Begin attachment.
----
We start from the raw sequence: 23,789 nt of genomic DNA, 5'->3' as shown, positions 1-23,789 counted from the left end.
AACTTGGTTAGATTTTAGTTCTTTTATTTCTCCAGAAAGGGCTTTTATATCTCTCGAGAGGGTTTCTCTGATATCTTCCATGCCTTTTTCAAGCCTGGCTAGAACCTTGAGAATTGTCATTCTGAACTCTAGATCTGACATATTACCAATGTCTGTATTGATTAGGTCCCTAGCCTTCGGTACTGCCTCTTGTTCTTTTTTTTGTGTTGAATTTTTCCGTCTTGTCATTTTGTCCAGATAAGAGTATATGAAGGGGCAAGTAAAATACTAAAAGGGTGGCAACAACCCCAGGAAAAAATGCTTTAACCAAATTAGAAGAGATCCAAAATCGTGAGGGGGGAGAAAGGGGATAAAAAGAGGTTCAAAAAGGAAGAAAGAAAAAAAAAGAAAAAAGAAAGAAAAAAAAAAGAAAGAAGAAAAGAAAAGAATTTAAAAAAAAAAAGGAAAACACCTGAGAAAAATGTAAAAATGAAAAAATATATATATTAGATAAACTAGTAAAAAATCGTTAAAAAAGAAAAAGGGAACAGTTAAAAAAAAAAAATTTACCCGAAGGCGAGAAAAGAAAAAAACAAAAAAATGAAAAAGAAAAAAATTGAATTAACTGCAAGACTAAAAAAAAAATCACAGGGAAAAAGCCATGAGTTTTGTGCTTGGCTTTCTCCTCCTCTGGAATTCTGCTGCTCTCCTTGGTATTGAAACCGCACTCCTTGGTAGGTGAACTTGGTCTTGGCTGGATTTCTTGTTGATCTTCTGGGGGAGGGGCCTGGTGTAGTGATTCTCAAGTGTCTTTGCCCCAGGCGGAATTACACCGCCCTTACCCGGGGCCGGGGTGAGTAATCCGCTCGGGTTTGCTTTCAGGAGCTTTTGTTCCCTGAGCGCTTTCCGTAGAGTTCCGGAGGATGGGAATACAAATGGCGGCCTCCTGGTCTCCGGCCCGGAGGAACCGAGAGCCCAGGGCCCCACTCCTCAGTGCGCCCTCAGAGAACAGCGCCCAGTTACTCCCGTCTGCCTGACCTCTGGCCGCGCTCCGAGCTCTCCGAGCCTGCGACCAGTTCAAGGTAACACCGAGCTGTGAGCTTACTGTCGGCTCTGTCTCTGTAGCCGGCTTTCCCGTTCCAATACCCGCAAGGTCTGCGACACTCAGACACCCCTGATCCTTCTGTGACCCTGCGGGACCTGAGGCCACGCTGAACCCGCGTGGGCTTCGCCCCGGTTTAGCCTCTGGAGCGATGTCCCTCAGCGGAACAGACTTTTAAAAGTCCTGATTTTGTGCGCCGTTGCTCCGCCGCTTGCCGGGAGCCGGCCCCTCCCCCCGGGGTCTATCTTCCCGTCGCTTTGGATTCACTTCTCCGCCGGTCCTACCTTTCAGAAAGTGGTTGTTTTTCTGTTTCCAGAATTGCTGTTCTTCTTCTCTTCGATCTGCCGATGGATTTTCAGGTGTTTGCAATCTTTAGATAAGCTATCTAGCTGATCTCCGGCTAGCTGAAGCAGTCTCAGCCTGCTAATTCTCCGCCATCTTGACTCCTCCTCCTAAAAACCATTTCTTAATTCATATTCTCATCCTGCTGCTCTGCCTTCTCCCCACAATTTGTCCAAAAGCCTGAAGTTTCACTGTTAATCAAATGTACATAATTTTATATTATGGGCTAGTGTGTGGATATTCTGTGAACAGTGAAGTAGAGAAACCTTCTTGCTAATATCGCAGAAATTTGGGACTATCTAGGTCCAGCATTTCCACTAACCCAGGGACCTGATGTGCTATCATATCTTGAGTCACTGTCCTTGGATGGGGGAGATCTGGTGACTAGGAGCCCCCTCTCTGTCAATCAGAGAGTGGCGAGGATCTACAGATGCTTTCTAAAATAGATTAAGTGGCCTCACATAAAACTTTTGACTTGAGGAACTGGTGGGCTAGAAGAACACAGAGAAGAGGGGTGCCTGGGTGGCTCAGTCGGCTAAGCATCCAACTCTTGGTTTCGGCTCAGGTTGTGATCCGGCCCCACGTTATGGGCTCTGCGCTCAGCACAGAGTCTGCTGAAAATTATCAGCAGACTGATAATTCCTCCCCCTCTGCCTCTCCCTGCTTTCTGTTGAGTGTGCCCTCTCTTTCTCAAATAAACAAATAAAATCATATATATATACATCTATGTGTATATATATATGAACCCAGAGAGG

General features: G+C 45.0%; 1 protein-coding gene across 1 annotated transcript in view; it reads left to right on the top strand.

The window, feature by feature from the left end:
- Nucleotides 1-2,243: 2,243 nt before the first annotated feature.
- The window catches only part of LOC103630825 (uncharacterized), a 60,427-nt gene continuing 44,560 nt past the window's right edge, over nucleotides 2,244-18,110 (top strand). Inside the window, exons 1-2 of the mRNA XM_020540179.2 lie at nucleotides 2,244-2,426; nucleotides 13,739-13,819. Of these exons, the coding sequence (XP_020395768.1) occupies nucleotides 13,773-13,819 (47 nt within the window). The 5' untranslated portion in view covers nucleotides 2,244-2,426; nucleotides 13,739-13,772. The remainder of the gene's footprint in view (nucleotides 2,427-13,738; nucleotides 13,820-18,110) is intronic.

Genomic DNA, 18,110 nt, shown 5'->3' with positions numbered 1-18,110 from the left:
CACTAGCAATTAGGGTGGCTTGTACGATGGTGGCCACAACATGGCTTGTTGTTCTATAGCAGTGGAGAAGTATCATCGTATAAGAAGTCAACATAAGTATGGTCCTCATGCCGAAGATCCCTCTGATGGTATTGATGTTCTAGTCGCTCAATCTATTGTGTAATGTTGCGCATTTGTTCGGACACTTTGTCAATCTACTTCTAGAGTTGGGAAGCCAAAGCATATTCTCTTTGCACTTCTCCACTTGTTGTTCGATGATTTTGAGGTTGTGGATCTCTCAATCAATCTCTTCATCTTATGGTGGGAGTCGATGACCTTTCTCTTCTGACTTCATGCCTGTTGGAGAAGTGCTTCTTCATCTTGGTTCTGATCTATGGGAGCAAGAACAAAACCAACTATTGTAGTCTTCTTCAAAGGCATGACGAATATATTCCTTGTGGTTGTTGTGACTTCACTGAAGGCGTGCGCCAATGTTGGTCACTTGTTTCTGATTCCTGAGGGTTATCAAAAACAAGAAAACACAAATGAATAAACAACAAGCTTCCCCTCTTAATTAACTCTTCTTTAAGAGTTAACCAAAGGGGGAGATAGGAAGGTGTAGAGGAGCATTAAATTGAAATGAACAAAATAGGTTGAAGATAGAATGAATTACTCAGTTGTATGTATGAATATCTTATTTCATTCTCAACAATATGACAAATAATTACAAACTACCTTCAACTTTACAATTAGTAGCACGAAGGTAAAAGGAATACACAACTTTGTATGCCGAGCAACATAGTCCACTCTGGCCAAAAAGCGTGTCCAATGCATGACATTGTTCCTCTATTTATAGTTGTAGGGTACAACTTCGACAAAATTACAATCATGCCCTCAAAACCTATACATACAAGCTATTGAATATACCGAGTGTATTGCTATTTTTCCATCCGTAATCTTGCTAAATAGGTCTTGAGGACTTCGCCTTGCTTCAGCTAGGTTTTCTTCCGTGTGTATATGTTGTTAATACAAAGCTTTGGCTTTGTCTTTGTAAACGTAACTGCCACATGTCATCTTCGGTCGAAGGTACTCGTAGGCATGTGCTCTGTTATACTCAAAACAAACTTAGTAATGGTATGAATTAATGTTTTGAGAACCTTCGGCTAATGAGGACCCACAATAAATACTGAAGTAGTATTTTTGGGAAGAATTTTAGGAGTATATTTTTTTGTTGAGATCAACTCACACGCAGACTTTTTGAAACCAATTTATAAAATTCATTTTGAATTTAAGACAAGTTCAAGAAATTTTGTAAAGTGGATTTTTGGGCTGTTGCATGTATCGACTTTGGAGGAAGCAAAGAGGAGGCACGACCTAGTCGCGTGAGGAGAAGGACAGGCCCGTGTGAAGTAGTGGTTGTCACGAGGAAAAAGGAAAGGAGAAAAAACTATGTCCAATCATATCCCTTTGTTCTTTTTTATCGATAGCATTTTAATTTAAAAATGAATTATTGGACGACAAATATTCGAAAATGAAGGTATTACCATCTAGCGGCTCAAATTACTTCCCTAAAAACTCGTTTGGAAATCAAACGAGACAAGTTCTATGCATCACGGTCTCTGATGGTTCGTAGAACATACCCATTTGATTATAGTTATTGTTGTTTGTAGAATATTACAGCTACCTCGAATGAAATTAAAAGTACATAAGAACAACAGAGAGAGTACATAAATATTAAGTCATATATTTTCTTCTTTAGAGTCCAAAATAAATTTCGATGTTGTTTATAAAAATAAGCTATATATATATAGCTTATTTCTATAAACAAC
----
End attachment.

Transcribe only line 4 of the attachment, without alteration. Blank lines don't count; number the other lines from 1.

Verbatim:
The window, feature by feature from the left end: